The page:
The notorious Instagram account also literally sparkles, saturated in a Lisa Frank color palette, adorned with dolphins, hearts and rainbows. But don’t be fooled into thinking this is just cutesy fluff. If you scroll through the feed, you’ll get a pretty accurate sense of who’s behind it.
“This specific point of view is purely me — a horned up millennial with a penchant for celebrity news, the world of the Internet and weed,” said Caroline Goldfarb, the woman who is Official Sean Penn, in an interview with The Huffington Post.
Why “Official Sean Penn”? She’d tried out different celeb names (e.g. Official Björk), but Goldfarb says Penn just stuck — it worked the best because he’s so humorless, she said. Goldfarb, in contrast, is an energetic and hilarious font of obscure celebrity knowledge.
Meeting her in person, I believe Goldfarb when she says she doesn’t look at Fuck Jerry, The Fat Jew or similarly popular Instagram accounts. But that doesn’t mean she doesn’t have help in creating her feed, which features everything from Martha Stewart on a hover board to a baby turtle eating a strawberry. She relies on what she calls her “gay cabinet of checks and balances,” a group text thread with some of her friends where she’ll test out ideas for her Instagram posts.
“They’re my most honest, funniest, wittiest and harshest friends,” said Goldfarb. “The don’t hesitate to say, ‘Girl, that’s not funny.’”
With a six-figure following on Instagram, the vetting process is working, as is her distinctive way of explaining the world. As a Los Angeles native, her pop culture radar was finely tuned at an early age. From Rihanna to Oprah to Tila Tequila, you’ll see a range of celebrities featured on Official Sean Penn. Even though, the pop culture figures might seem to have little in common, Goldfarb’s perspective ties them all together.
“I remember being in preschool and being aware of these weird counterculture figures, like Pauly Shore and Chyna,” said Goldfarb. “That obsession probably starts with me growing up in LA and walking around and seeing minor D-list celebs and the whole cult of it.”
“The myth of celebrity really appeals to me,” she said. “There’s something really appealing about the sad side of being a famous person and the bad things that come with that.”
While there’s definitely a sense of making fun of celebrities, Official Sean Penn rarely comes off as mean. The downsides of celebrity and being seen in the public eye are filtered through the lens of Goldfarb’s humor, which basks in our shared flaws, weaknesses and vulnerability as humans, famous or not. “No one wants at look at stuff that makes them feel bad or icky. A positive space is better all around,” she said.
Goldfarb’s role models have built personality-based empires. “Media personalities like Wendy Williams and Howard Stern, who make it their business to talk about the world of celebrity from an outside perspective — that kind of art has always really spoken to me,” she explained.
It’s also not surprising that she admires the work of Andy Warhol, whose art she describes as “taking things in our society that seem superficial and packaging it back to us in an interesting way,” similar to what she’s doing herself.
The next step for the self-described “multi-hyphenate entrepreneuse” is a new podcast called “This Week Had Me Like,” where Goldfarb invites another celebrity expert and a plebe (i.e., someone who can’t name all of Kourtney Kardashian’s children) to a roundtable discussion of the week’s most bizarre moments in pop culture. On a show all about bizarre pop culture, the plebe’s role is to keep the conversation relatable and grounded. But mostly, Goldfarb said she invites friends with “an appreciation for spilling the tea.”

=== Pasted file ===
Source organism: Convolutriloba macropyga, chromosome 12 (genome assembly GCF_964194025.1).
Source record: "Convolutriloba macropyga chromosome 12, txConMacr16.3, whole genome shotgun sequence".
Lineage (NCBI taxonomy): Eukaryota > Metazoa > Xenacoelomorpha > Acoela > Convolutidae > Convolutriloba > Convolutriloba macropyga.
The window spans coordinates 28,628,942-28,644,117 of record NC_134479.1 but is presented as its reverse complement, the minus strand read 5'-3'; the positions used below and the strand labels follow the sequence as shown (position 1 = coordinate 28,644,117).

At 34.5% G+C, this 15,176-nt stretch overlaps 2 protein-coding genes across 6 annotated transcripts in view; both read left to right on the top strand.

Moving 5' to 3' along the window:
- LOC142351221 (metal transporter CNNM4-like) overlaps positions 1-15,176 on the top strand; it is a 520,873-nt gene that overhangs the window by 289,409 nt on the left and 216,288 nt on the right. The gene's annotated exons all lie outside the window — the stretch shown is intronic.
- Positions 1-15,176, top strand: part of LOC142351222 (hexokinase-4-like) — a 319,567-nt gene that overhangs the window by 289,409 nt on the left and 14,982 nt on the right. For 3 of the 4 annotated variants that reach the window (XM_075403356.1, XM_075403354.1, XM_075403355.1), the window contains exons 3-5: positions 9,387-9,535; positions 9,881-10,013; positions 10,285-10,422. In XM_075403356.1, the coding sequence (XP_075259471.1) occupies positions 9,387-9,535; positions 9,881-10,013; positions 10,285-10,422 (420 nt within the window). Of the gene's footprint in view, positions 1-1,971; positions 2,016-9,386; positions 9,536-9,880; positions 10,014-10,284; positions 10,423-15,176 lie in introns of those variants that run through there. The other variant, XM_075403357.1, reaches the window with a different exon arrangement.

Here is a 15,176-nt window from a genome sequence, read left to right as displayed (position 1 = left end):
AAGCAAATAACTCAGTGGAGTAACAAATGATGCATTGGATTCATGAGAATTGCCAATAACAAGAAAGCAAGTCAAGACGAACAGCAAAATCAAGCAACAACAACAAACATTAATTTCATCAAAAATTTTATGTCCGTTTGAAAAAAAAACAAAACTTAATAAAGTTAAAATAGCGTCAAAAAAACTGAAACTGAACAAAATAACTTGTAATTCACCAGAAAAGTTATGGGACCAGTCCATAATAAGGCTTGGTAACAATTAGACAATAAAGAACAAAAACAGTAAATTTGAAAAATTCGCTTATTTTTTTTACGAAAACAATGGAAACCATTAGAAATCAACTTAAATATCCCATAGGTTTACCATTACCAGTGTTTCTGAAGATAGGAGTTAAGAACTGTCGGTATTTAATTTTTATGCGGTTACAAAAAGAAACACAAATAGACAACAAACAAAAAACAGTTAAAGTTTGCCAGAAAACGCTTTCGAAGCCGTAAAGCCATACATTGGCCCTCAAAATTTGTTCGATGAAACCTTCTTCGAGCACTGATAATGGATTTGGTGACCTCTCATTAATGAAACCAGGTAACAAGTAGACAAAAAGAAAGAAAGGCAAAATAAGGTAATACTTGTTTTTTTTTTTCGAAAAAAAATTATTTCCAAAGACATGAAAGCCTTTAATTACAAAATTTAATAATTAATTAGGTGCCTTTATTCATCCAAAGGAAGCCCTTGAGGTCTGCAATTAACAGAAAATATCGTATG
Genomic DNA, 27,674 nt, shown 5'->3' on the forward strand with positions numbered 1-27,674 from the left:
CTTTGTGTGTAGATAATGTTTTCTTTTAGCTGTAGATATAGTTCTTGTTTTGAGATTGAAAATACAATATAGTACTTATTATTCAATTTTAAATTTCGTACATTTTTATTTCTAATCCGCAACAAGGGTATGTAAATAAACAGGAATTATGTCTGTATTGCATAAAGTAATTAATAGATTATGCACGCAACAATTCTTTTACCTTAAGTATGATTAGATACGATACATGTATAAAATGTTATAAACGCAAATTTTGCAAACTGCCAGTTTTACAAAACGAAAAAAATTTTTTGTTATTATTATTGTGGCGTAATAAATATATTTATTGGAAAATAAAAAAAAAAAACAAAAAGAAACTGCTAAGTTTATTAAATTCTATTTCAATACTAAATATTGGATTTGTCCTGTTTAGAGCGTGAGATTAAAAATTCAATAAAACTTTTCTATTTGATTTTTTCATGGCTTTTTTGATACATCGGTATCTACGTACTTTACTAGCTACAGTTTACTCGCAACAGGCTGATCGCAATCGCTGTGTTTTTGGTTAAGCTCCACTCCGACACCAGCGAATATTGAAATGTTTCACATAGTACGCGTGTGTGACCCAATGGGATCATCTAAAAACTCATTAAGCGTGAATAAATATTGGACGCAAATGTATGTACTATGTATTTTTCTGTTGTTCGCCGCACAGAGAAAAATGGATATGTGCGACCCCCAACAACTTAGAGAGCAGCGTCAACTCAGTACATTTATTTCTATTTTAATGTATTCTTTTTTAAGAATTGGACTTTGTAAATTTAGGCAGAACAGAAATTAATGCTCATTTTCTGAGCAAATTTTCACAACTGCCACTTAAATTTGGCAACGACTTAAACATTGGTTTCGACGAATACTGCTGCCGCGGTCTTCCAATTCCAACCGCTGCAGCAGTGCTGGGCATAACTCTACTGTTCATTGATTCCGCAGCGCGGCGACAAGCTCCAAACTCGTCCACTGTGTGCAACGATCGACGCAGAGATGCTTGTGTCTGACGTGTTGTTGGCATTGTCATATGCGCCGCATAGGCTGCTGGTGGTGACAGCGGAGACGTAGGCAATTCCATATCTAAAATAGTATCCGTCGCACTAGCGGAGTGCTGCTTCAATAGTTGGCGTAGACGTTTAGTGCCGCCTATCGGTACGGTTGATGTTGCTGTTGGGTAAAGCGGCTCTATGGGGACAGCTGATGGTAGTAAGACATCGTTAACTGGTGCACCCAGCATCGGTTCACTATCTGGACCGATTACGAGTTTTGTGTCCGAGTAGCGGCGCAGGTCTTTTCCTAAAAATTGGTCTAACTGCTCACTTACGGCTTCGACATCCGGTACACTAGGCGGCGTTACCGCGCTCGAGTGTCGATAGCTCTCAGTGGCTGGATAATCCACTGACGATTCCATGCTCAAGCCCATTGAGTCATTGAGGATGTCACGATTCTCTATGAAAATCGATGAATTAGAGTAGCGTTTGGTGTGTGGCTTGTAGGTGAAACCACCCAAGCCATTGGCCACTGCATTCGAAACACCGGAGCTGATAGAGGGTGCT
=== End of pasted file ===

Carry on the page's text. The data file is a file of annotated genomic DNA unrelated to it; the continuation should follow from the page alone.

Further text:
Last week, Goldfarb hosted her first live podcast taping at a bar in West Hollywood, establishing herself as someone that’s not only funny on the Internet, but hilarious IRL, too. Complete with celebrity trivia (“Which of these celebs has not killed someone?”), musings on “elusive chanteuse” Rita Wilson’s country album release, and an investigation into a troubling theory behind why Richard Simmons hasn’t been seen in public in two years.
“Is it a leg injury or is he being held hostage by his housekeepers?” asked Goldfarb. “This is the kind of conspiracy I want to uncover — I want to do ‘Spotlight’ for really dumb stuff.” Another of Goldfarb’s goals is to encourage at least two celeb beefs a month, and she’s off to a great start.
“In the first three episodes of the podcast, I’ve started a beef and squashed it with a celebrity child,” said Goldfarb, referring to calling out Sarah Jessica Parker’s 12-year-old son for cyberbullying her by leaving comments on her Instagram. (“You’re not funny anymore,” wrote the preteen.)
But lo and behold, James Wilkie Broderick gave her a written apology as well as an audio apology, which she played during the taping. “The way that he’s handled himself is more mature than literally any guy I have ever dated,” Goldfarb replied.
Beyond the duties of Instagram influencer, podcast host and standup comedian, Goldfarb also is a one-woman business, selling her dazzling Photoshop creations, which includes sticker sheets of North West’s best outfits, a tote with her heralded “Be a slut do whatever you want” motto, and a custom Beyonce collage cake. Being a merchandising entrepreneur has its own challenges, especially with her demographic. “I get a lot of customer service issues — most people who buy my merch are stoner girls who’ll give the wrong address or ordered the wrong thing,” said Goldfarb. “That’s when I truly see my audience.”
With her ability to capture and propagate an infectious pop culture sensibility, it’s easy to see how she turned her Stoner Instagram feed into a career. Embrace the realm of Official Sean Penn, where vaping Leo DiCaprio, pole dancing pugs and phallic latte art coexist. It’s not going anywhere anytime soon.